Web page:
By Fred Mbogo
Published June 28, 2013
The question to pose is whether South Africa can move on after Nelson (aka Madiba) Rolihlahla Mandela who is seen as a living monument that international celebrities have fought tooth and nail to be photographed with. A pricey item shall sorely be missed were he to pass on.
Madiba’s story sheds light on the moral gulf that exists between his ideals and style with those of the current rulers of South Africa who inherited his mantel in the African National Congress (ANC). That difference is as wide as the shameful chasm between the haves of South Africa and their not-so-well endowed compatriots. One must wonder whether the current ANC led by President Jacob Zuma and business magnate Cyril Ramaphosa can live up to the ethos of the ANC of Oliver Tambo, Albert Luthuli, Walter Sisulu and Nelson Mandela that toughed it out through Robben Island and the long pangs of the cold that is exile.
There should be no fear that Mandela will be forgotten. There is a machine that has churned out artifacts, live performances, books, films, shirts, even intangible material such as ideas, attitudes, and world views based on the personhood of Mandela. Mandela’s Robben Island prison number—4664—has been imprinted in people’s minds. It has become a rallying call for a variety of causes. And so has his voice, captured in recording devices that disburse it purposely so we can ‘consume’ it through our increasingly cyber-dependant world.
What should be of interest is how we remember Madiba the icon of the South African struggle for black majority rule. Our way of remembering Mandela might be goaded in a specific direction. This will all be in the process of politicising, even policing, what should be remembered of the legend. Already, the name ‘Mandela’ is losing the person it belongs to; it is a brand. In that rather tricky business of repackaging and eventually milking profits out of a ‘thing,’ the brand managers of Mandela have ‘thingified’ or ‘objectified’ the name.
That must suggest that even in life, Mandela the person has been managed, at least in these last number of years, to say what the brand managers think will profit ‘Mandela.’ Mandela then has been caged; he is back to the horrid conditions of imprisonment where his voice is muzzled. Only that this time that voice is not merely ‘switched off’ from the world, but directed to speak, or at least appear to speak, on only those things that matter—that bring profits. Should there then be a call to release Mandela from life imprisonment a second time?
The ‘Mandela’ brand managers will only give us a glimpse of the true Mandela and then direct us to an area where we shall consume products made in his ‘image.’ Those things we used to cherish about Mandela, such as reconciliation and the ‘forgive and not forget’ principle are likely to be, and have been to some extent, deliberately suppressed. They aren’t profitable really, so the brand managers have decided. What shall be sold to us, the buyers of ‘Mandela’, will be the banality of ‘Being Mandela’ as is suggested in the reality television series with a similar title on the ‘Fox television’ channel (via Dstv). The series is based on the ordinary day-to-day occurrences in the lives of Mandela’s daughters. Of what interest should we have of Mandela’s daughters unless they are contributors to the ideals of the man ‘Mandela’?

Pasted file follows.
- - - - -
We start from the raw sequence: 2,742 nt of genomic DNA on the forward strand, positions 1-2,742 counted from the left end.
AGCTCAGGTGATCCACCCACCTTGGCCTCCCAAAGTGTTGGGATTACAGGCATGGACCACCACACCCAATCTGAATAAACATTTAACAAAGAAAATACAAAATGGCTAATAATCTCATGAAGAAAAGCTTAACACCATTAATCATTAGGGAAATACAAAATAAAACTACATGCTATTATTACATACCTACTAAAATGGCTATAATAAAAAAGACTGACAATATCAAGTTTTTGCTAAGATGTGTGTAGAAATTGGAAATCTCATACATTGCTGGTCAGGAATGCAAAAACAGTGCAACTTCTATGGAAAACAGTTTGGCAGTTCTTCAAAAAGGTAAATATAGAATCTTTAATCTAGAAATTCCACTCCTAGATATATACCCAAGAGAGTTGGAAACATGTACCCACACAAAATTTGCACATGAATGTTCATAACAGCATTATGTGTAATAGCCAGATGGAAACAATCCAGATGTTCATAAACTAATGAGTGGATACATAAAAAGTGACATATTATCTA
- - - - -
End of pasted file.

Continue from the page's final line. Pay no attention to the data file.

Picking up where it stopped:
The idea of Mandela’s continued imprisonment will continue as inevitably someone must cash in on the brand so very carefully crafted. The currency in ‘Mandela’ opens doors to charities and causes which sometimes are unclear. Yet in a business world running within capitalist leanings ‘Mandela the person’ must painfully be less than ‘Mandela the brand’. The currency will be greater. It will be misused to our annoyance.
Why can we not have a ‘Mandela Centre’ that gives us an idea of how Nelson Mandela’s ideals interact with those of the populist and embattled former ANC Youth League President Julius Malema’s ‘clamour’ for land redistribution in South Africa? Such a centre would be so instrumental in giving shape to the constructed arguments for or against the romanticised idea of ‘African Renaissance’ and New Approach to Africa’s Development (NEPAD) as imagined by President Mandela’s immediate successor Thabo Mbeki and Senegal’s intellectual former President Abdoulaye Wade. It could capture for us realities of being African in a world where China and the USA are competing for our attention. It could remind us to respect the idea of freedom and to protect it with our lives against any form of tyranny. It could enable us to debate on ways of dealing with the Marikana Mines tragedy. Perhaps it is time we asked what Mandela has to say of the happenings that resulted in the death of the 34 miners striking over higher wages and salaries under a hail of police bullets in Marikana in August 2012.
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How can what Anglican archbishop Desmond Tutu of Cape Town baptized ‘The Rainbow Nation’ hold together if the brand Mandela precedes the man Mandela? There must be a way that the ideals of Mandela the man ought to deliberately re-imagine the dignity of those who live under the shadow of poverty. And maybe, we must hope, President Zuma will be touched by a Mandela light to restore the faith of believers in South Africa. That should be the only way to move on after Nelson Rolihlahla Mandela (aka Madiba).
Fred Mbogo, Ph.D, teaches in the Department of Literature, Theatre and Film Studies, School of Arts and Social Sciences, Moi University, Eldoret, Kenya.